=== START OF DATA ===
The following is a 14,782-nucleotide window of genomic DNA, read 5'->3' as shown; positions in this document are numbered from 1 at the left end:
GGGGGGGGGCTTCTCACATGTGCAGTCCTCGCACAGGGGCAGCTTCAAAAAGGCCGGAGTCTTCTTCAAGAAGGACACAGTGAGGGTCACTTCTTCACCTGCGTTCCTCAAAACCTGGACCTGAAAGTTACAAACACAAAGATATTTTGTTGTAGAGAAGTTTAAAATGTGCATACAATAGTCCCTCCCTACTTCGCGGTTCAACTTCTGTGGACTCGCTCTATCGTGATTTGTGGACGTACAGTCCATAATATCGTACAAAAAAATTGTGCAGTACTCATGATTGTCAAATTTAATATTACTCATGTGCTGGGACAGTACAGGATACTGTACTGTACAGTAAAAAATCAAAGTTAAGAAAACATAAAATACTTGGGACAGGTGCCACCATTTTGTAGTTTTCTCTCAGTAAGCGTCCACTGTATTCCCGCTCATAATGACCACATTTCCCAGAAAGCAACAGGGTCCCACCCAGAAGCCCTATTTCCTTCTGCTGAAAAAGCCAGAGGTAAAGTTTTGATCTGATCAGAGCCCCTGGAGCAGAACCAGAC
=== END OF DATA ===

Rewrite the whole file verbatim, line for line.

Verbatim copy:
The following is a 14,782-nucleotide window of genomic DNA, read 5'->3' as shown; positions in this document are numbered from 1 at the left end:
GGGGGGGGGCTTCTCACATGTGCAGTCCTCGCACAGGGGCAGCTTCAAAAAGGCCGGAGTCTTCTTCAAGAAGGACACAGTGAGGGTCACTTCTTCACCTGCGTTCCTCAAAACCTGGACCTGAAAGTTACAAACACAAAGATATTTTGTTGTAGAGAAGTTTAAAATGTGCATACAATAGTCCCTCCCTACTTCGCGGTTCAACTTCTGTGGACTCGCTCTATCGTGATTTGTGGACGTACAGTCCATAATATCGTACAAAAAAATTGTGCAGTACTCATGATTGTCAAATTTAATATTACTCATGTGCTGGGACAGTACAGGATACTGTACTGTACAGTAAAAAATCAAAGTTAAGAAAACATAAAATACTTGGGACAGGTGCCACCATTTTGTAGTTTTCTCTCAGTAAGCGTCCACTGTATTCCCGCTCATAATGACCACATTTCCCAGAAAGCAACAGGGTCCCACCCAGAAGCCCTATTTCCTTCTGCTGAAAAAGCCAGAGGTAAAGTTTTGATCTGATCAGAGCCCCTGGAGCAGAACCAGAC